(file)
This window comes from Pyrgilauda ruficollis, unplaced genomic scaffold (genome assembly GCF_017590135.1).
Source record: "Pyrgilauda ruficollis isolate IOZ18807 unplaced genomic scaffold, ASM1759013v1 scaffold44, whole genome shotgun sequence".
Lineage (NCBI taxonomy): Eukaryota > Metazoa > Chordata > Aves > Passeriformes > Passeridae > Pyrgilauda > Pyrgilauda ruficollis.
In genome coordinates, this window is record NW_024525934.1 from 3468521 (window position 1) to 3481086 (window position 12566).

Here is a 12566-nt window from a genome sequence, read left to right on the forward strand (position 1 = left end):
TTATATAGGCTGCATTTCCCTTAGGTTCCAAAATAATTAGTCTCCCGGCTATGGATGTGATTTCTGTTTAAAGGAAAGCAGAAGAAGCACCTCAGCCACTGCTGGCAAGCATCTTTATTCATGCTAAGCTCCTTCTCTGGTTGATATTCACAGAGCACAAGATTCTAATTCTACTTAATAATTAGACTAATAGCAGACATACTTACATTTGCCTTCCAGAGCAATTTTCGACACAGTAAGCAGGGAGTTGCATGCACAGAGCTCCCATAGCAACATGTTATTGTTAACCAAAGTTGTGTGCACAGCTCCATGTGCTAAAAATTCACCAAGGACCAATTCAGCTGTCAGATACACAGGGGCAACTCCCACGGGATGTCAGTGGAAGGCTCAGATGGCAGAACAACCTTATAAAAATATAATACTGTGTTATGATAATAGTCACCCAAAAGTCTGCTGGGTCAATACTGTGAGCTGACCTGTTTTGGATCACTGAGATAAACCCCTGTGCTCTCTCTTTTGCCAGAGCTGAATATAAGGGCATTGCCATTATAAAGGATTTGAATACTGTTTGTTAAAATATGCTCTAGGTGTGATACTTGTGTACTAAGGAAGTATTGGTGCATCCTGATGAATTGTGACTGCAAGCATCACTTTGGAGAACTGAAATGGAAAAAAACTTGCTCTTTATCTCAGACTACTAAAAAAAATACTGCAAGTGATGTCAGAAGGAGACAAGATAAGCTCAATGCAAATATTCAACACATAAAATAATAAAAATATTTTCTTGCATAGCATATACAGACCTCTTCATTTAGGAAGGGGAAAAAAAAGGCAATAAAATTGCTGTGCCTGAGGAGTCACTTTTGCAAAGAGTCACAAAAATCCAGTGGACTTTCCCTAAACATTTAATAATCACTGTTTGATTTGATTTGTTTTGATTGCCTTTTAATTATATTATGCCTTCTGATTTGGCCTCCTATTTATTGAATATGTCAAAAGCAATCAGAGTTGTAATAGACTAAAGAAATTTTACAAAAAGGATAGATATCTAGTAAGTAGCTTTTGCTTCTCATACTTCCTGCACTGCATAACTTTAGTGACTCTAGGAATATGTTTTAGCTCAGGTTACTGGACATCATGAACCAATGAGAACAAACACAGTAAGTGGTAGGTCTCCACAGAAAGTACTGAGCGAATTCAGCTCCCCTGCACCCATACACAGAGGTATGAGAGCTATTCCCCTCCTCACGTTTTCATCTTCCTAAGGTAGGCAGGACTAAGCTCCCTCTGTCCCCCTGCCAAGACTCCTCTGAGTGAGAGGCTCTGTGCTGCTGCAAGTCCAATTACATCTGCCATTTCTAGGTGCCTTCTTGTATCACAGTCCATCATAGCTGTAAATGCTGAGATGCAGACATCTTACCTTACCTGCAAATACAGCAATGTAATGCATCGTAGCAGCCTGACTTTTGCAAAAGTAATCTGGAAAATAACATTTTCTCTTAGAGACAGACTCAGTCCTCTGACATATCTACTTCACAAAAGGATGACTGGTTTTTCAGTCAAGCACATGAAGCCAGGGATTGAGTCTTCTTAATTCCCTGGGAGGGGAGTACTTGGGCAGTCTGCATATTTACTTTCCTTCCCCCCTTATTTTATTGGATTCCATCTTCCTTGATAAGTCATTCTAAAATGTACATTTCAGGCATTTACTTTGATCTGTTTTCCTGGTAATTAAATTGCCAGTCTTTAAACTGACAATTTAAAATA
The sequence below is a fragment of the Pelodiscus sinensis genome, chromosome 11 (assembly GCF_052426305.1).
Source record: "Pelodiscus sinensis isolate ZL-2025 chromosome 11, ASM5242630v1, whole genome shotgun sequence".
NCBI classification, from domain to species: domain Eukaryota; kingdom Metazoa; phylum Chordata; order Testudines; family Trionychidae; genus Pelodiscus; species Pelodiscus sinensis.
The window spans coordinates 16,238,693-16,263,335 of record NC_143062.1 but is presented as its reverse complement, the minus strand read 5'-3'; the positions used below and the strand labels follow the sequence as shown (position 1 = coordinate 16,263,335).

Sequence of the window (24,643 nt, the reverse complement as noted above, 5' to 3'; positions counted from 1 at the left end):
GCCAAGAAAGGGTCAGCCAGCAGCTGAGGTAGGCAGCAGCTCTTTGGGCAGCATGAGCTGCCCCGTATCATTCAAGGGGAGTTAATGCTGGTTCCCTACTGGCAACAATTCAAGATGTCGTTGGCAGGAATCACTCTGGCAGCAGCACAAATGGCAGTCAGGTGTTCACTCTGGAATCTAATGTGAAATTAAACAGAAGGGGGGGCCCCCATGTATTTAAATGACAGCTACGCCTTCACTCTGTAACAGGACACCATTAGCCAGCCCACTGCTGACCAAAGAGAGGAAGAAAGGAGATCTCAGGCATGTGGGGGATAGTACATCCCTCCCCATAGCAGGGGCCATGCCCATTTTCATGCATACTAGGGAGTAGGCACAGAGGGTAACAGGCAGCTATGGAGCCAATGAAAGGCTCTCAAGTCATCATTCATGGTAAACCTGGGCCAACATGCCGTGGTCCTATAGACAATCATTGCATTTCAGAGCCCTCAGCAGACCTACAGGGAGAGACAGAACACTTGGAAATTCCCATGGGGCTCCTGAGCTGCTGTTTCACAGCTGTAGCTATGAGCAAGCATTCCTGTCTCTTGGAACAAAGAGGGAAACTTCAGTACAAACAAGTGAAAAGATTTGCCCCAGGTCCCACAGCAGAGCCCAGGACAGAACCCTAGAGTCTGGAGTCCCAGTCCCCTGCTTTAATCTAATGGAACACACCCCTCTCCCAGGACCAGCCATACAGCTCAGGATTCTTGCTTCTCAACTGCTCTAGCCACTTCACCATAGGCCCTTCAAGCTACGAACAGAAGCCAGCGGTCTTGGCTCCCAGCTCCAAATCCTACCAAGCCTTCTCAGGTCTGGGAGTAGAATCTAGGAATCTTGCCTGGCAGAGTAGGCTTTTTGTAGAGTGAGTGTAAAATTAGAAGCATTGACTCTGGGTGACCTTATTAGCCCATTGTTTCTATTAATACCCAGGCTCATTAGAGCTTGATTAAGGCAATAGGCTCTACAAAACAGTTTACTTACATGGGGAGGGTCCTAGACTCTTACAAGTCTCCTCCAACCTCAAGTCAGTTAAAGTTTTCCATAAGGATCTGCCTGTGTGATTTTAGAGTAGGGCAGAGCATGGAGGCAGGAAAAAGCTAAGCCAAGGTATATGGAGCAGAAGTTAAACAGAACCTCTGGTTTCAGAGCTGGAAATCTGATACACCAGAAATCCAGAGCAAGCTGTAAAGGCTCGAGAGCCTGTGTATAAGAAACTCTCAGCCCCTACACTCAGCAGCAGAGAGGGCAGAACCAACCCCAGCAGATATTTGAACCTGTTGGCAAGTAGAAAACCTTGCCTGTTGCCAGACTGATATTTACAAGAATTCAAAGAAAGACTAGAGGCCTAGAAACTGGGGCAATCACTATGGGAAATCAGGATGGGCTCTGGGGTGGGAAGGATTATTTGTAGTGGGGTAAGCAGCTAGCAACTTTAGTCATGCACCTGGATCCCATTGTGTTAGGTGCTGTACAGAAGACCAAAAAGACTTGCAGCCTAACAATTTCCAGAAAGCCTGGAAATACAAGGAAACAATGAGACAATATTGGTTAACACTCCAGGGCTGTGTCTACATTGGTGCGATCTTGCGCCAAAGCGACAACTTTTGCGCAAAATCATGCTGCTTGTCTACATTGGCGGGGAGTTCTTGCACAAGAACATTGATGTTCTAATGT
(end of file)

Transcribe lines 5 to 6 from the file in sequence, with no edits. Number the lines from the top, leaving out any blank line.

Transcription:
Here is a 12566-nt window from a genome sequence, read left to right on the forward strand (position 1 = left end):
TTATATAGGCTGCATTTCCCTTAGGTTCCAAAATAATTAGTCTCCCGGCTATGGATGTGATTTCTGTTTAAAGGAAAGCAGAAGAAGCACCTCAGCCACTGCTGGCAAGCATCTTTATTCATGCTAAGCTCCTTCTCTGGTTGATATTCACAGAGCACAAGATTCTAATTCTACTTAATAATTAGACTAATAGCAGACATACTTACATTTGCCTTCCAGAGCAATTTTCGACACAGTAAGCAGGGAGTTGCATGCACAGAGCTCCCATAGCAACATGTTATTGTTAACCAAAGTTGTGTGCACAGCTCCATGTGCTAAAAATTCACCAAGGACCAATTCAGCTGTCAGATACACAGGGGCAACTCCCACGGGATGTCAGTGGAAGGCTCAGATGGCAGAACAACCTTATAAAAATATAATACTGTGTTATGATAATAGTCACCCAAAAGTCTGCTGGGTCAATACTGTGAGCTGACCTGTTTTGGATCACTGAGATAAACCCCTGTGCTCTCTCTTTTGCCAGAGCTGAATATAAGGGCATTGCCATTATAAAGGATTTGAATACTGTTTGTTAAAATATGCTCTAGGTGTGATACTTGTGTACTAAGGAAGTATTGGTGCATCCTGATGAATTGTGACTGCAAGCATCACTTTGGAGAACTGAAATGGAAAAAAACTTGCTCTTTATCTCAGACTACTAAAAAAAATACTGCAAGTGATGTCAGAAGGAGACAAGATAAGCTCAATGCAAATATTCAACACATAAAATAATAAAAATATTTTCTTGCATAGCATATACAGACCTCTTCATTTAGGAAGGGGAAAAAAAAGGCAATAAAATTGCTGTGCCTGAGGAGTCACTTTTGCAAAGAGTCACAAAAATCCAGTGGACTTTCCCTAAACATTTAATAATCACTGTTTGATTTGATTTGTTTTGATTGCCTTTTAATTATATTATGCCTTCTGATTTGGCCTCCTATTTATTGAATATGTCAAAAGCAATCAGAGTTGTAATAGACTAAAGAAATTTTACAAAAAGGATAGATATCTAGTAAGTAGCTTTTGCTTCTCATACTTCCTGCACTGCATAACTTTAGTGACTCTAGGAATATGTTTTAGCTCAGGTTACTGGACATCATGAACCAATGAGAACAAACACAGTAAGTGGTAGGTCTCCACAGAAAGTACTGAGCGAATTCAGCTCCCCTGCACCCATACACAGAGGTATGAGAGCTATTCCCCTCCTCACGTTTTCATCTTCCTAAGGTAGGCAGGACTAAGCTCCCTCTGTCCCCCTGCCAAGACTCCTCTGAGTGAGAGGCTCTGTGCTGCTGCAAGTCCAATTACATCTGCCATTTCTAGGTGCCTTCTTGTATCACAGTCCATCATAGCTGTAAATGCTGAGATGCAGACATCTTACCTTACCTGCAAATACAGCAATGTAATGCATCGTAGCAGCCTGACTTTTGCAAAAGTAATCTGGAAAATAACATTTTCTCTTAGAGACAGACTCAGTCCTCTGACATATCTACTTCACAAAAGGATGACTGGTTTTTCAGTCAAGCACATGAAGCCAGGGATTGAGTCTTCTTAATTCCCTGGGAGGGGAGTACTTGGGCAGTCTGCATATTTACTTTCCTTCCCCCCTTATTTTATTGGATTCCATCTTCCTTGATAAGTCATTCTAAAATGTACATTTCAGGCATTTACTTTGATCTGTTTTCCTGGTAATTAAATTGCCAGTCTTTAAACTGACAATTTAAAATA